Maine DOE Adult Education Team Hosts Showcase of First ‘Teaching the Skills That Matter’ Training Program

(Pictured: Vanessa Richards, Ellsworth Adult Education)

The Maine Department of Education (DOE) Adult Education team recently brought together 23 educators from adult education programs across Maine at the UMA-Lewiston campus to celebrate their capstone presentations for Teaching Skills that Matter in Adult Education (TSTM). The event was the culmination of a 7-month TSTM training provided by Maine DOE’s Adult Education Team.

Teaching Skills that Matter in Adult Education (TSTM) is a federal initiative of the U.S. Department of Education, Office of Career Technical and Adult Education (OCTAE) that was developed by the American Institutes for Research. The goal of the initiative is to train teachers to integrate the skills that adults need for success in career and life using evidence-based approaches that work across topics that are also important to adults (civics education, digital literacy, financial literacy, health literacy, and workforce preparation).

In 2020, the Maine DOE’s Adult Education Team applied to be part of a cohort of states to be trained in using the TSTM materials. A team of four Maine adult educators, Michael Emery from Augusta Adult and Community Education, Melanie North from MSAD 52 Adult and Community Education, Irina Petranek from Lewiston Adult Education, and Lyn Warne from Eastern Aroostook Adult Education, and Amy Poland, Maine DOE Adult Education PD Coordinator participated in an intensive yearlong training which resulted in a plan to bring the TSTM training to Maine’s adult education programs.

As a result of this effort, Maine’s first cohort of TSTM training kicked off in September 2021 at a 2-day, in-person event that was followed by virtual meetings to support their on-going efforts to teach TSTM in diverse teaching contexts, making math and science connections to TSTM lessons, and integrating TSTM into the existing curriculum. Participants also worked with a coach and coaching group on an ongoing basis from September 2021 through April 2022 meeting regularly to discuss using TSTM in the classroom. They also had two classroom observations, giving them a chance to reflect on their work.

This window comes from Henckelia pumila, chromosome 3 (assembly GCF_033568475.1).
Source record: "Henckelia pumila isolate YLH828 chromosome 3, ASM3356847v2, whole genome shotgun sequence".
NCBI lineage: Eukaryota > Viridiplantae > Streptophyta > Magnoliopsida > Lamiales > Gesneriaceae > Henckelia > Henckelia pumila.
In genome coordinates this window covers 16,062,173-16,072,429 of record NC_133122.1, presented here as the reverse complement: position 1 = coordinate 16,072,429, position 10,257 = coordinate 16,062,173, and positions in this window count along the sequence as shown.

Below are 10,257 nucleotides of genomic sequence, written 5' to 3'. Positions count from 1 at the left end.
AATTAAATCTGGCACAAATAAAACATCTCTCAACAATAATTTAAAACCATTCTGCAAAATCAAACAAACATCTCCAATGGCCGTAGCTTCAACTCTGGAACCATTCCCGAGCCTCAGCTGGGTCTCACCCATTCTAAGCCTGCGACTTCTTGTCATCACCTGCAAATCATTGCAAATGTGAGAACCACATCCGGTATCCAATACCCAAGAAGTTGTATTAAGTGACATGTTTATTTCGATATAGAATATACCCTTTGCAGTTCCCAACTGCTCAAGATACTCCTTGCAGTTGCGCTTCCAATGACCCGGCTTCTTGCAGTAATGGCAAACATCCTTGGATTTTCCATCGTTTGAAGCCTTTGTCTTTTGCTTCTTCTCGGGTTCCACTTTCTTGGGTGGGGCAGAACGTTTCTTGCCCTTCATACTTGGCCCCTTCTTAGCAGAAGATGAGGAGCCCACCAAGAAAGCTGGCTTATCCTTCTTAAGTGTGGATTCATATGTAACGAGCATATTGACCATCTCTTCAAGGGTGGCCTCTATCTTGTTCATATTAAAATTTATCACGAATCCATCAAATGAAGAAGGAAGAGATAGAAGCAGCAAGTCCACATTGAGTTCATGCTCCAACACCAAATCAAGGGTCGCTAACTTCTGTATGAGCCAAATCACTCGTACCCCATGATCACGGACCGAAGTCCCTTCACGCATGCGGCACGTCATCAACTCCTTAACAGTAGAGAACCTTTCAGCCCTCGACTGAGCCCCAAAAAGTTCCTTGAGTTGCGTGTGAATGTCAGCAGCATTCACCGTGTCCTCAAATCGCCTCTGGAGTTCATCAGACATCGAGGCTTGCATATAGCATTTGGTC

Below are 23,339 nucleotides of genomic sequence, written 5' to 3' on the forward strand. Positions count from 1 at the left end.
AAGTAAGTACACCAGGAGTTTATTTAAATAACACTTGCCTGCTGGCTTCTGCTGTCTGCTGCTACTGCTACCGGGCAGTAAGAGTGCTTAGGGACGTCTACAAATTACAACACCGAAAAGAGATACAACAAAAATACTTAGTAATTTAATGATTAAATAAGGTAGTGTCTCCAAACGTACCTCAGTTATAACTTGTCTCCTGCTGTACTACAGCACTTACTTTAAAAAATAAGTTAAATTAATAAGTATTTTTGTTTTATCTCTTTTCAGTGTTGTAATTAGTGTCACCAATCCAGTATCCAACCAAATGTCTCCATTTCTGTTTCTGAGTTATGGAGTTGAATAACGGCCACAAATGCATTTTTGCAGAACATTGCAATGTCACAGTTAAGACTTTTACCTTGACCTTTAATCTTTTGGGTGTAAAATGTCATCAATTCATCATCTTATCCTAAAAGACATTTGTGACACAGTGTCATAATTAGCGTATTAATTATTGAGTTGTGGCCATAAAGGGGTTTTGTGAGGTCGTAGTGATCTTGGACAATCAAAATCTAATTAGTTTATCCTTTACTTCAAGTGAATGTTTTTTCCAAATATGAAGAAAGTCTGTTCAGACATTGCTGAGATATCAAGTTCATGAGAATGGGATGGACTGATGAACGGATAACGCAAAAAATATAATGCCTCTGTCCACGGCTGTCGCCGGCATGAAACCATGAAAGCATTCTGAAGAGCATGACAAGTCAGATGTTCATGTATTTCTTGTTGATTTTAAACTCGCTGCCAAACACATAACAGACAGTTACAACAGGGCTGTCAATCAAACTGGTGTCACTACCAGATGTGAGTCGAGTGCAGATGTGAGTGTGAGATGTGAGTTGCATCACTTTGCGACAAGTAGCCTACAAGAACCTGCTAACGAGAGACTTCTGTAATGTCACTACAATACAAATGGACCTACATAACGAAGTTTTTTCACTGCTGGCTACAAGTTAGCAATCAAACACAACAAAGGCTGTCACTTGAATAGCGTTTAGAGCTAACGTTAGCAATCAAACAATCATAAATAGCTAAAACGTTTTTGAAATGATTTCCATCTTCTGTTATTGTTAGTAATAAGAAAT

The recently held event served as the wrap up event for Maine’s first TSTM cohort featuring 5 minute presentations from each adult education educator that participated in the training including: Washington County Adult and Community Education, RSU 24 Adult Ed, Mount Desert Island Adult Education, Ellsworth Adult Education, MSAD1 Adult and Community Education, Riverside Adult Education (RSU 22, 26, 34), Franklin County Adult Education, Spruce Mountain Adult and Community Education, Augusta Adult and Community Education, MSAD52 Adult & Community Education, RSU 16 Adult Ed, Lewiston Adult Education, Merrymeeting Adult Education, Portland Adult Education, Windham Raymond Adult Ed, and Marshwood Adult Education.

During each presentation, participants shared their experiences teaching using TSTM lessons in practice, how they adapted the lessons to fit what their learners needs, their lessons learned, and many other useful pieces of information relevant to their peers and the Maine DOE for future success with the TSTM program.

With culture as a common theme, many shared their experiences working both remotely and in-person to teach lessons that were both relevant and accessible to adult learners enrolled in their respective programs and regions.

There were also many shared experiences in working with adult learners which resulted in everything from sharing tips and tricks to turning common frustrations into something positive.

“The tech will get you every time,” said Valerie from Washington County Adult Education program. While her comment got a chuckle and a knowing head nod from most around the room, she turned it into an important lesson for educators about modeling working through a problem (such as a technology issue) in front of students, to show them how to problem-solve in real time – a handy skill for everyone to develop.